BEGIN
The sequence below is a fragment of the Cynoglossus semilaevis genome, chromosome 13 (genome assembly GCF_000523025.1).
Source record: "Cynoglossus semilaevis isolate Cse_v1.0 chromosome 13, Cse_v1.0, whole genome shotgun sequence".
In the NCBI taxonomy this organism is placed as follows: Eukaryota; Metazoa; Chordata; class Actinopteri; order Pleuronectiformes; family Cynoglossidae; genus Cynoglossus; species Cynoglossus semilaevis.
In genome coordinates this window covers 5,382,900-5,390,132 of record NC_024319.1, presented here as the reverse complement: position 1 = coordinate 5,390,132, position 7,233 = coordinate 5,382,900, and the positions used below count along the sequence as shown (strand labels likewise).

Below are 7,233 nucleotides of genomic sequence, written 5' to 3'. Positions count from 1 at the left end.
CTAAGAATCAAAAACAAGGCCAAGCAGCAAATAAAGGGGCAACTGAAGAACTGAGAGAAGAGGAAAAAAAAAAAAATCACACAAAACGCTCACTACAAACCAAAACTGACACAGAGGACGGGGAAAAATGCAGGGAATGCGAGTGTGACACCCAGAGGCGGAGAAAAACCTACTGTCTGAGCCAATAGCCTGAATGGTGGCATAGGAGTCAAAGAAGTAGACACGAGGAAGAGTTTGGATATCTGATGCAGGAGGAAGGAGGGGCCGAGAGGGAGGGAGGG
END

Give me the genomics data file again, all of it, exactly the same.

The sequence below is a fragment of the Cynoglossus semilaevis genome, chromosome 13 (genome assembly GCF_000523025.1).
Source record: "Cynoglossus semilaevis isolate Cse_v1.0 chromosome 13, Cse_v1.0, whole genome shotgun sequence".
In the NCBI taxonomy this organism is placed as follows: Eukaryota; Metazoa; Chordata; class Actinopteri; order Pleuronectiformes; family Cynoglossidae; genus Cynoglossus; species Cynoglossus semilaevis.
In genome coordinates this window covers 5,382,900-5,390,132 of record NC_024319.1, presented here as the reverse complement: position 1 = coordinate 5,390,132, position 7,233 = coordinate 5,382,900, and the positions used below count along the sequence as shown (strand labels likewise).

Below are 7,233 nucleotides of genomic sequence, written 5' to 3'. Positions count from 1 at the left end.
CTAAGAATCAAAAACAAGGCCAAGCAGCAAATAAAGGGGCAACTGAAGAACTGAGAGAAGAGGAAAAAAAAAAAAATCACACAAAACGCTCACTACAAACCAAAACTGACACAGAGGACGGGGAAAAATGCAGGGAATGCGAGTGTGACACCCAGAGGCGGAGAAAAACCTACTGTCTGAGCCAATAGCCTGAATGGTGGCATAGGAGTCAAAGAAGTAGACACGAGGAAGAGTTTGGATATCTGATGCAGGAGGAAGGAGGGGCCGAGAGGGAGGGAGGG